Classic car auctions are supposed to be safe havens of builders, collectors, and auctioneers, joining forces to make dreams come true and pocket some big money. So you would think at such a gathering, with cars valued at hundreds of thousands, or even millions of dollars, security would be pretty damn tight. And generally, it is.
But Hemmings Auto Blog reports that three classic Chevys valued at more than $300,000 were stolen from Monterey classic car event last weekend. From the sounds of it, these professional thieves knew what they were doing, and the targeted cars will most likely be parted out and scrapped in very little time.
The most-expensive car was a red 1961 Chevy Impala 409 convertible with a four-speed transmission, valued by its owner at more than $200,000. It was stolen from a fenced-in and supposedly secure area at Russo and Steele’s auction event, after failing to meet its reserve price on the auction block.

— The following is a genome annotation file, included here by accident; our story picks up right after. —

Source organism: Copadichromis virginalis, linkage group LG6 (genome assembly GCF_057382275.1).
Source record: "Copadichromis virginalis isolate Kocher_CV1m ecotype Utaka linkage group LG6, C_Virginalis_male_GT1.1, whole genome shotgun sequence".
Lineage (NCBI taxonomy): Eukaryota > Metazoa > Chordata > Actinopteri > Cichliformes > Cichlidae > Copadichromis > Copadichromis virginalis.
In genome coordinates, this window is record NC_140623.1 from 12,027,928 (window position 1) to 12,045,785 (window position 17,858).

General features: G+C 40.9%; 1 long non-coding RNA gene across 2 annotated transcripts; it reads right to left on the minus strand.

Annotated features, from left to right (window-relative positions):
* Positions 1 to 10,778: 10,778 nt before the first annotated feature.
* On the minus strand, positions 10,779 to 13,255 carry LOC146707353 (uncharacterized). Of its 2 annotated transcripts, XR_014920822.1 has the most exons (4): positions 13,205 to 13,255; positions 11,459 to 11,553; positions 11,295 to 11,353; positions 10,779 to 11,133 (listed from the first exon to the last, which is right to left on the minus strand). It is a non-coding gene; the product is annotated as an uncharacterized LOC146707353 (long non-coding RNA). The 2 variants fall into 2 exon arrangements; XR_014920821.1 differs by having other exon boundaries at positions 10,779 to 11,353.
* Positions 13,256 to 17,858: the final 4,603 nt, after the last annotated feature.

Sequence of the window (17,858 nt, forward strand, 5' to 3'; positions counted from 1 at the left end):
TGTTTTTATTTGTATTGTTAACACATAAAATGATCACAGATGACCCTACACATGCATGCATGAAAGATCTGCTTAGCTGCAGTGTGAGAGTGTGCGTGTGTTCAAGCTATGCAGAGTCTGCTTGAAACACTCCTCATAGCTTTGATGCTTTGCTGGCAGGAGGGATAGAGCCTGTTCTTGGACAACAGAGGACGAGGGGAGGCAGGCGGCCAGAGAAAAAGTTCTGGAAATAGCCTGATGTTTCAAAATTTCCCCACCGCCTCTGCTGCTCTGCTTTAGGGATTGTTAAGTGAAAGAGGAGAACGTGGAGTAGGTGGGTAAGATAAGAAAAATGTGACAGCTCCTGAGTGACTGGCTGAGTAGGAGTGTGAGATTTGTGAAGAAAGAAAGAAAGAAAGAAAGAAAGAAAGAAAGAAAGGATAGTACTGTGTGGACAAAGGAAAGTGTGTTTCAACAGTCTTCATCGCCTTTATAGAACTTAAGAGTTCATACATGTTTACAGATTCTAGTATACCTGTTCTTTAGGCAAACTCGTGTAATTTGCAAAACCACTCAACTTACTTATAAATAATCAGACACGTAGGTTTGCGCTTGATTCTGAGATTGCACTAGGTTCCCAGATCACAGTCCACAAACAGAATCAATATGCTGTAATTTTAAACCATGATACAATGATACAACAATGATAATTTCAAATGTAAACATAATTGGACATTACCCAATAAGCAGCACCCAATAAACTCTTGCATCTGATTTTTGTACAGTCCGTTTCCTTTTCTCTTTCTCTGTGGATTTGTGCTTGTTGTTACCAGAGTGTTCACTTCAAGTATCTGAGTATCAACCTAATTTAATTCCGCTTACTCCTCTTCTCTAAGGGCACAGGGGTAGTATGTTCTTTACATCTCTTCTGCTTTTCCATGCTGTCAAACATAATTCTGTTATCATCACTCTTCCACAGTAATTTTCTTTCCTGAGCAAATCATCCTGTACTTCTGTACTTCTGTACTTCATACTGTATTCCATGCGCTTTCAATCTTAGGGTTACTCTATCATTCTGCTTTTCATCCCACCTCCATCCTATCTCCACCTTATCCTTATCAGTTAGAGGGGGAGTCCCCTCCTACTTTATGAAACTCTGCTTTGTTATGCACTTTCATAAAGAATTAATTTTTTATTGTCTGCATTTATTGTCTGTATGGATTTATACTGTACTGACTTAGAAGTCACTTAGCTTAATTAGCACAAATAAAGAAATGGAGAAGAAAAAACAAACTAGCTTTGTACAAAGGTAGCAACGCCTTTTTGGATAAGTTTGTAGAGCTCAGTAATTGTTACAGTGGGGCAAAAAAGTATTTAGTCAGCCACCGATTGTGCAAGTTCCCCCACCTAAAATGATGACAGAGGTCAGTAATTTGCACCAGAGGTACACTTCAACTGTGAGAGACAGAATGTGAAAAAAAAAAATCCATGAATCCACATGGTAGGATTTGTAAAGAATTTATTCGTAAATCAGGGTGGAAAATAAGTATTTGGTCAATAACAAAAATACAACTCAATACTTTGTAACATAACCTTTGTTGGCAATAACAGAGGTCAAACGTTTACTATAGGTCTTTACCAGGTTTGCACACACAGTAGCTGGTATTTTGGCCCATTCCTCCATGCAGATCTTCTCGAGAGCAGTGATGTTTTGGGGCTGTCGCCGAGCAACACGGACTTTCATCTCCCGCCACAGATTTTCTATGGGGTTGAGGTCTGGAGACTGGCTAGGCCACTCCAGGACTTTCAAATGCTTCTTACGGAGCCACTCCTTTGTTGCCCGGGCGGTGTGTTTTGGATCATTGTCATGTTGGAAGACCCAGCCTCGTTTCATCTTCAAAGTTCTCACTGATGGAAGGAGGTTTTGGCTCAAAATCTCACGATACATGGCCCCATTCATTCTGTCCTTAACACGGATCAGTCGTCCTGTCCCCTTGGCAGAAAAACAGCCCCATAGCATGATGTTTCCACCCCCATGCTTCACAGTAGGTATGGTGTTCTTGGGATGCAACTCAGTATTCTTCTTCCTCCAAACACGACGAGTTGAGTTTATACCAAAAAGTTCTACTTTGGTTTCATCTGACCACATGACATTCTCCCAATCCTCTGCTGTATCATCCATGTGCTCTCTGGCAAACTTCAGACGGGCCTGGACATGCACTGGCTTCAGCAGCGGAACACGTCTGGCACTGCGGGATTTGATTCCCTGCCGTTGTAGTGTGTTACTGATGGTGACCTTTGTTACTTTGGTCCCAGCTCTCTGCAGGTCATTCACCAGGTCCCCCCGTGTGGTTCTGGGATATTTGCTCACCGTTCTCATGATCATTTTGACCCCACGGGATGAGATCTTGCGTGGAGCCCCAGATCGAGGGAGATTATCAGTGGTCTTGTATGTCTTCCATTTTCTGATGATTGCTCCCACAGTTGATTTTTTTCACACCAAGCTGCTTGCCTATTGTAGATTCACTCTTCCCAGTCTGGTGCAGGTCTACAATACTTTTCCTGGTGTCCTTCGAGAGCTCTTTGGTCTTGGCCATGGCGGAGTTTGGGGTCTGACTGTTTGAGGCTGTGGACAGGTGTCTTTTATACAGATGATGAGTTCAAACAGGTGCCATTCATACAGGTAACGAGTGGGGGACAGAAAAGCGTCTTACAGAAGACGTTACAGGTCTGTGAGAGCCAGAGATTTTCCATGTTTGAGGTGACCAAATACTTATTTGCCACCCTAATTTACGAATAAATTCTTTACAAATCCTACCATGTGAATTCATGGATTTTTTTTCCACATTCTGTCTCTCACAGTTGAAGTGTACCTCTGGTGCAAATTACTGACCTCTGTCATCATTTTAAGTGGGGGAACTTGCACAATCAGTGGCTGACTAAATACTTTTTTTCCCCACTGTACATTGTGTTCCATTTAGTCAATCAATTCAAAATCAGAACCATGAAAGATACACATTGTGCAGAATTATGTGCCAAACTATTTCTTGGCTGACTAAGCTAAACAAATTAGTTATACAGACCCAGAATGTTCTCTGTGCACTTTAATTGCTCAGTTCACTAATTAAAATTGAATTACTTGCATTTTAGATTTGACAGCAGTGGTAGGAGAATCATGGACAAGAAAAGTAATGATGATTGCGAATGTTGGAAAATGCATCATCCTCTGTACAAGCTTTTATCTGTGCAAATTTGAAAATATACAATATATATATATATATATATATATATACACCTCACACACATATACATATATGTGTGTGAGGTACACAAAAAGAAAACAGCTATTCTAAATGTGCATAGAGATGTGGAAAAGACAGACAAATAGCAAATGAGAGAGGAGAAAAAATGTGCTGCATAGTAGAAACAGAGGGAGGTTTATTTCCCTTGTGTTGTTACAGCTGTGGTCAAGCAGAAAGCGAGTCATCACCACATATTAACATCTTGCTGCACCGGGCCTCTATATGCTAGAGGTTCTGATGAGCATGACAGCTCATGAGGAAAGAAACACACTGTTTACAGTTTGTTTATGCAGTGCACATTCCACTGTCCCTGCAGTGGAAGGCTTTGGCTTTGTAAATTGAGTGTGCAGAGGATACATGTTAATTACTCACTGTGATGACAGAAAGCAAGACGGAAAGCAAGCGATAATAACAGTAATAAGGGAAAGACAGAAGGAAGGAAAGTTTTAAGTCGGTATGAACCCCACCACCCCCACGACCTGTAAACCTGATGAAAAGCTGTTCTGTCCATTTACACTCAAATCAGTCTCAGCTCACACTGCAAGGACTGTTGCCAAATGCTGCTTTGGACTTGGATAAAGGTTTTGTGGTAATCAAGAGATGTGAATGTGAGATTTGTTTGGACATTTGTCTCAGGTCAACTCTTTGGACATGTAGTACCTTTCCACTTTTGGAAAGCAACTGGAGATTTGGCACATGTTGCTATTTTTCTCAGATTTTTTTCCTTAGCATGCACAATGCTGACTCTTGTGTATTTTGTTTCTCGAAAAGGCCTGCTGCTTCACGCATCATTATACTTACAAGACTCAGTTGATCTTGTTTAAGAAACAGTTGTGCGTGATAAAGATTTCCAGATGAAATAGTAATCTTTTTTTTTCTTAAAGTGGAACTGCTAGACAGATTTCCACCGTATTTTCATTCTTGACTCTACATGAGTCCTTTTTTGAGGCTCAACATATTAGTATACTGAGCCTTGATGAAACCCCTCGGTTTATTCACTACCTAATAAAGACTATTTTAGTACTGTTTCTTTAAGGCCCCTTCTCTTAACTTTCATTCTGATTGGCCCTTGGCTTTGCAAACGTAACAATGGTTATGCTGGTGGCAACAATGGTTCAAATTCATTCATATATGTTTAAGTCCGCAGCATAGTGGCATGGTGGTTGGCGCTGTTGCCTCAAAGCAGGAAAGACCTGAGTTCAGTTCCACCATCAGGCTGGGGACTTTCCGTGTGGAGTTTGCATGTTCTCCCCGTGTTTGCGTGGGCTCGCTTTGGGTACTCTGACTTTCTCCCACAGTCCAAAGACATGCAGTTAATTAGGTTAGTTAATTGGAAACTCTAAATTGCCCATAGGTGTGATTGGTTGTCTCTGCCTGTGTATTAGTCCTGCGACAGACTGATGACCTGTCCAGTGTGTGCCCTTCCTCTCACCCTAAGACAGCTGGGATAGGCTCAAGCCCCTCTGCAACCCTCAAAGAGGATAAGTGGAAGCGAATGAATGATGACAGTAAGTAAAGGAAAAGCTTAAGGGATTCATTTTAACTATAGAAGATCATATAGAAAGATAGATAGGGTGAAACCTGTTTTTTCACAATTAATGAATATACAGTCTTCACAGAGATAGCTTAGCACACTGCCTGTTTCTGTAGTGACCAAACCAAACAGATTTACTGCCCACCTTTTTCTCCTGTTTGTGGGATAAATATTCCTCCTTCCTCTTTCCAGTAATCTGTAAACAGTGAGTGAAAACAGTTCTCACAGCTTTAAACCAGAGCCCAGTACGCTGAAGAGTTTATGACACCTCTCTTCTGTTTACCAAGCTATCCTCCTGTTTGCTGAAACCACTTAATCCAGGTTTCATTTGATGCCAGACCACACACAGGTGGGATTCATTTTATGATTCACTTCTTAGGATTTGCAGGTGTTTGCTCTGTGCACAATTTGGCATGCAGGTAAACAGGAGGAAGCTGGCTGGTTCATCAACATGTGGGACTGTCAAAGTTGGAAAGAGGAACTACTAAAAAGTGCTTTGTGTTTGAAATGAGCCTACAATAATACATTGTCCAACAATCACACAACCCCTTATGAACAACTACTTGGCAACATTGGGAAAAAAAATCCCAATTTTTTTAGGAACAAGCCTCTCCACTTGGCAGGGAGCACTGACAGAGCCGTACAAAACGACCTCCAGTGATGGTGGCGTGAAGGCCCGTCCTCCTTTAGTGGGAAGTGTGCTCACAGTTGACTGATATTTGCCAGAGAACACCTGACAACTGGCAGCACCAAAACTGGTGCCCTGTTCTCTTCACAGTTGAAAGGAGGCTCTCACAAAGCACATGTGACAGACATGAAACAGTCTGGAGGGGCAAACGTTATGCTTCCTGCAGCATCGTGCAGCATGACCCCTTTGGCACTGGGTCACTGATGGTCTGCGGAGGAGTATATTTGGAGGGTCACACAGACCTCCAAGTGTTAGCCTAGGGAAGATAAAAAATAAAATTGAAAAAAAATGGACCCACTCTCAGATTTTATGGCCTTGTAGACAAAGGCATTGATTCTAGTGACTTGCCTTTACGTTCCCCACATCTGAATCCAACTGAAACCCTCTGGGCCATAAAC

Another 1961 Impala, this one a restomod with a Summit Racing 383 crate engine and a TH400 automatic transmission, was stolen after failing to meet its reserve at Mecum’s auction event. It was valued at more than $50,000, the high-bid on this particular car.
The third car of the stolen trio was a pale yellow ‘57 Chevy Bel-Air that was in unrestored condition (save for a single factory-correct respray). This ‘57 was valued at around $65,000, and wasn’t discovered stolen until early Sunday morning. More like than not these cars will be parted out and sold to unsuspecting buyers out-of-state That is if they haven’t been packed up in shipping containers and sent to unscrupulous buyers in Europe or Asia.
Hopefully the police get some leads, but being how common all three cars are, even today, there’s a good chance these cars will remain forever stolen. Whoever pulled off this caper knew what they were doing.